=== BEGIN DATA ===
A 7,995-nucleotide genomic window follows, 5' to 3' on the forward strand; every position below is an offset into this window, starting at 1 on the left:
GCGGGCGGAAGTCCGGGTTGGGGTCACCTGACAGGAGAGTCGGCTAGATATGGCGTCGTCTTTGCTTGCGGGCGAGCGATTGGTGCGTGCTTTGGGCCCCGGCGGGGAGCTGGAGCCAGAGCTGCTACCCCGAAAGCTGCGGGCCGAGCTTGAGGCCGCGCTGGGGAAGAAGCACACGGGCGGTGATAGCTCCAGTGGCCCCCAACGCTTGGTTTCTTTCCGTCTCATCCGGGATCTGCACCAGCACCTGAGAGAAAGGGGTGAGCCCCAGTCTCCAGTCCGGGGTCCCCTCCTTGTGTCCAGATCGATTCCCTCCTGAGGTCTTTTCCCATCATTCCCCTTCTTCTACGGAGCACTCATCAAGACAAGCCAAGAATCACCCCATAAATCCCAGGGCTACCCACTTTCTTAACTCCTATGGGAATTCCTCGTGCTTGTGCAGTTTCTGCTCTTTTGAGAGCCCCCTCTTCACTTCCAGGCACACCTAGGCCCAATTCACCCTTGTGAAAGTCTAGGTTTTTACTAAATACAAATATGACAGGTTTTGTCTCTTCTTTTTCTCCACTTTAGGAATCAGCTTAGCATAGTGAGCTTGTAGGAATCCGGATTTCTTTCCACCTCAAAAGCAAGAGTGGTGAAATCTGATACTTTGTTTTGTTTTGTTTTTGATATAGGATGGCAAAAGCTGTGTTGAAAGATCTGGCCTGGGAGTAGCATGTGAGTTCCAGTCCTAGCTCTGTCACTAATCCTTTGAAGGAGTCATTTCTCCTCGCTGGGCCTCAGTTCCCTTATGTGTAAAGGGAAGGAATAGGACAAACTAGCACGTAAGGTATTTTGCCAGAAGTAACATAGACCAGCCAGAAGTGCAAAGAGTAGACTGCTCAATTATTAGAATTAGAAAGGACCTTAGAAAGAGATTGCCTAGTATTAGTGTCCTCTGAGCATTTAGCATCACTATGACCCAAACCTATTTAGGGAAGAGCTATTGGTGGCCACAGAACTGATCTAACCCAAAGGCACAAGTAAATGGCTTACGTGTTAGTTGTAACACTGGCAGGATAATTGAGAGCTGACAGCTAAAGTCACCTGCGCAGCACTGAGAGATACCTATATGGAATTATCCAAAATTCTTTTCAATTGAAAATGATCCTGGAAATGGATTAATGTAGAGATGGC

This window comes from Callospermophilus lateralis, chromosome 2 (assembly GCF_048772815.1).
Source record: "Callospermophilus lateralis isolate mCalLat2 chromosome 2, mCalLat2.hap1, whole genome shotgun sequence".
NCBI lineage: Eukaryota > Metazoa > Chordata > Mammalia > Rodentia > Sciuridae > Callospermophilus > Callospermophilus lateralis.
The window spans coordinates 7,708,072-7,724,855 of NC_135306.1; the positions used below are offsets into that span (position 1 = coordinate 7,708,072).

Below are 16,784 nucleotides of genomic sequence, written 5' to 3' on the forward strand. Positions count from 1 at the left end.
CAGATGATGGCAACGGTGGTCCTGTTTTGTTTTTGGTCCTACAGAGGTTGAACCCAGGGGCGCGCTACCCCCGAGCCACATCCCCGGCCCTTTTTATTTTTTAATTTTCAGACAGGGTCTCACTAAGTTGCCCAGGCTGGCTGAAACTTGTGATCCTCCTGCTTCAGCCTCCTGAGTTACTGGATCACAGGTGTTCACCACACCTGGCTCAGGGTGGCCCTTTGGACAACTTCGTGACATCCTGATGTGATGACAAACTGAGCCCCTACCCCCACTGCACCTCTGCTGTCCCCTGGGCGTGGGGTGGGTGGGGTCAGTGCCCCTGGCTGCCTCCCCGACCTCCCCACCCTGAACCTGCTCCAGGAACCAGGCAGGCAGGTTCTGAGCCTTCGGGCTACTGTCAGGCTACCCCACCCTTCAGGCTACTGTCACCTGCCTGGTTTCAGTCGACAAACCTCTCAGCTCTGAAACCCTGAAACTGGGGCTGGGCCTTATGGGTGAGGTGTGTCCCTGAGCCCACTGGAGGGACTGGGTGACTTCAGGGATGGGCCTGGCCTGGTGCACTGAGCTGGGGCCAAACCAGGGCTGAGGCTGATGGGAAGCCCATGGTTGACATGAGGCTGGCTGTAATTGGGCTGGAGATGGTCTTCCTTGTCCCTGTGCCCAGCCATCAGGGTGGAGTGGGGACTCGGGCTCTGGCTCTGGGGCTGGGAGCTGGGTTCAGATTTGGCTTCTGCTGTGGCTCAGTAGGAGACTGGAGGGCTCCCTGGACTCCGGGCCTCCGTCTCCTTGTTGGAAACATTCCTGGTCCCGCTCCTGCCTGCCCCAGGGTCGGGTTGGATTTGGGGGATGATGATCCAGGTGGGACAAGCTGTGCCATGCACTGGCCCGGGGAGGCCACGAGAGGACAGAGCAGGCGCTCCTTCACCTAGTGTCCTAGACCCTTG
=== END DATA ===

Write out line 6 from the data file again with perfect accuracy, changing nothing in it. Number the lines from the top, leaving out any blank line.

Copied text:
The window spans coordinates 7,708,072-7,724,855 of NC_135306.1; the positions used below are offsets into that span (position 1 = coordinate 7,708,072).